Crowd-Sourcing the Story of a PeopleHistorians in the News
tags: abolition, oral history, public history, womens history
Tiya Miles believes a better understanding of the past is as likely to be found in a formal archive, a National Park, or a conversation with an elderly relative as it is in the classroom. Miles, who received a bachelor’s degree in Afro-American Studies from the College in 1992, joined the faculty in 2018 as professor of history and Radcliffe Alumnae Professor at the Radcliffe Institute for Advanced Study. She is also the new director of the Warren Center for Studies in American History. Her prize-winning research focuses on African American, Native American, and women’s history in the 19th century, with special attention toward issues of slavery, interracial family and community relations, environmental justice, and links between Black and Native experiences. Next spring, she will teach “Abolitionist Women and Their Worlds,” a public history course supported by the Schlesinger Library Long 19th Amendment Project and the Mindich Program in Engaged Scholarship. She spoke to the Gazette about the vital role of public history in shaping American cultural understanding.
GAZETTE: What first drew you to public history?
MILES: When I began my journey in the landscape of public history, I didn’t even know I had taken the first steps. As a middle schooler, I had two favorite pastimes. Unbeknownst to my parents, I would let myself into the abandoned 19th-century houses in my downtown neighborhood in Cincinnati, examine the rubble around me, and imagine who had lived in these structures. I also grew up listening to my grandmother’s stories on her front porch as I helped her snap the green beans or clean the collards that she grew in her side yard. When I heard her describe the family farm back in Mississippi that was lost when a group of white men tricked my great-grandfather — who could not read — into placing his X-mark on a document, and her move north with several children in tow in the 1940s, and the challenges of urban life, I felt the urge to write it all down. I still have the scribbled notes. I was conducting a rudimentary form of oral history, a key method of public history, back then.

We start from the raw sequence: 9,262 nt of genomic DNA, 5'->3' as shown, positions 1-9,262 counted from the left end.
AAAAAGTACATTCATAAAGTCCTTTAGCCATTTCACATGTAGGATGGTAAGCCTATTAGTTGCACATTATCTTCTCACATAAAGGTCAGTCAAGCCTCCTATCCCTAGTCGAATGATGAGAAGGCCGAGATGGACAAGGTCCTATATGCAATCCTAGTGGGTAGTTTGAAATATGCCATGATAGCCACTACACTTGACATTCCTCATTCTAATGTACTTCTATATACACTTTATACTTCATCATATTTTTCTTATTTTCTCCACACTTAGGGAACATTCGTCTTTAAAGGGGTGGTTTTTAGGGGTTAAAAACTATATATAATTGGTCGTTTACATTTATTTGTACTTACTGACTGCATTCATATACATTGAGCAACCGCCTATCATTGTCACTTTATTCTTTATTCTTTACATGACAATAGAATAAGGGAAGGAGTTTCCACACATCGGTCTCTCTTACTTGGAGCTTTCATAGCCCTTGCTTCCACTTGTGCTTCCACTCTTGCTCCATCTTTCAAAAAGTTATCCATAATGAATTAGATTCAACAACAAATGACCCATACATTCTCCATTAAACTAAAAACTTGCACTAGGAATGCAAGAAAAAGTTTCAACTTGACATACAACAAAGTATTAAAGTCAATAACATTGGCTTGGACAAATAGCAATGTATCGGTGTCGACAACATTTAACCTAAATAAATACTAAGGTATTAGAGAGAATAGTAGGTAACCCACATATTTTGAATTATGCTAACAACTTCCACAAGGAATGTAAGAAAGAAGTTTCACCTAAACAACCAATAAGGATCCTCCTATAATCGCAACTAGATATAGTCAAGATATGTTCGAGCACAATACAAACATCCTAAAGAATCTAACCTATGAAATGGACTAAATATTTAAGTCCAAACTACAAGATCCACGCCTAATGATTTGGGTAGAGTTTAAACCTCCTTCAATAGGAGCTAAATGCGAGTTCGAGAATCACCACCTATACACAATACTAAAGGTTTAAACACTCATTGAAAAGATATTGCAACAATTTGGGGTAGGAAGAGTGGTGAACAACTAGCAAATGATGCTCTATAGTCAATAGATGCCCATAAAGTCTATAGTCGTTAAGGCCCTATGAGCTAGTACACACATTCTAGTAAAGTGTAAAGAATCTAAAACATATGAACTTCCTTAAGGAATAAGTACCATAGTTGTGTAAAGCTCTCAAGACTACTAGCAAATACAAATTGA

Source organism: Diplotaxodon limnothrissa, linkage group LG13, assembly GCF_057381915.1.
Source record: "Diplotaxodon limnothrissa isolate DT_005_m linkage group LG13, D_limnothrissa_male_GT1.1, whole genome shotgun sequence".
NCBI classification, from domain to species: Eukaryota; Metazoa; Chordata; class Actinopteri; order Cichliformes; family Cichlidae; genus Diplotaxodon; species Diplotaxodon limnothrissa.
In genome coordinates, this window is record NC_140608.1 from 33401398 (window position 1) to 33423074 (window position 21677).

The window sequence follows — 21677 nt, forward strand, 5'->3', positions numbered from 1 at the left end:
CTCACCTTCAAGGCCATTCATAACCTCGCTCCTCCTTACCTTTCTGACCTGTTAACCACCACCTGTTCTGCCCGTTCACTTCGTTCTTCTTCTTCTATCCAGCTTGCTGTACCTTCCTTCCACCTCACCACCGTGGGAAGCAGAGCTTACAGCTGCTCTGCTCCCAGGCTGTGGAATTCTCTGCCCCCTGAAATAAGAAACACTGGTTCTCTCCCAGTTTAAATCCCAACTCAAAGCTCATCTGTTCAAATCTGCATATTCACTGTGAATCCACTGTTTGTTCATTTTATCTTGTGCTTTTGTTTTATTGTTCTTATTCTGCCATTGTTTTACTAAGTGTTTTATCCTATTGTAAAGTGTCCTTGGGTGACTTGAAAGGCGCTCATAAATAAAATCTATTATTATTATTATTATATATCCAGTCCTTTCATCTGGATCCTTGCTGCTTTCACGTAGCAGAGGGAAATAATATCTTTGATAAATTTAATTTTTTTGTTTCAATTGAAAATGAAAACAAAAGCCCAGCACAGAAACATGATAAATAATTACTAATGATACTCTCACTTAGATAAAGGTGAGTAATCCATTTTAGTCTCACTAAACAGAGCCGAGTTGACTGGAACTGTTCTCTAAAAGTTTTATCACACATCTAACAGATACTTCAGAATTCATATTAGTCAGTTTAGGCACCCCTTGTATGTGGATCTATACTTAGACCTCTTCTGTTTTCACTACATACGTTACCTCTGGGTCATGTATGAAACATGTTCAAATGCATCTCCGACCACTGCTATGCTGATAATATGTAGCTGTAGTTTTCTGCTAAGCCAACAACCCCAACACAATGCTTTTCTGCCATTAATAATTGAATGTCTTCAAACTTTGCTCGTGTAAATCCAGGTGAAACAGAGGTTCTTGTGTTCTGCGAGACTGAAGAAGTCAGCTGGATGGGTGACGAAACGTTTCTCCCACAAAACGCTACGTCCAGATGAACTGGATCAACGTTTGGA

Public history has multiple definitions in part because it is a boisterous, crowd-sourced endeavor. The key trait of the field is an engagement with history beyond the walls of the campus or classroom. Because public history meets people where they are and affects how they make sense of their lives, it is a field complicated by public memory, emotional investments, and competing group aims. All of this makes the work thrilling and satisfying, but also vexing, time-intensive, and difficult.
GAZETTE: What might be surprising to people about public history and how we engage with it?
MILES: Museums, historic sites, archives and libraries, government offices, community organizations, local exhibits, and performances are all common sites of public history. If you frequent these places and find yourself reading plaques, listening to tour guide narratives, or examining images of historical figures, you are engaging with the work product of this field. Most people, though, engage with the past in intimate ways: when they listen to multigenerational family stories around the holiday dinner table, flip through a family photo album, view a historical mural on the wall of a church, or curl up with a work of well-researched historical fiction. These are encounters with the past that can enrich people’s everyday lives, contribute to the shape of personal and community meaning-making, and inspire commitment to civic engagement.
Sometimes critics expect public history to be less thoughtful than historical investigations carried out by academics at universities. This misguided view marginalizes, and indeed disrespects, a wide range of nonacademic knowledge producers and the communities they represent. Intellectuals and researchers outside of universities, including local knowledge holders, oral historians, family historians, historic-site tour guides, and National Park Service interpreters who may not have pursued advanced academic training, create and share knowledge that is essential to the building of multifaceted understandings of the past and to the dissemination of those understandings.
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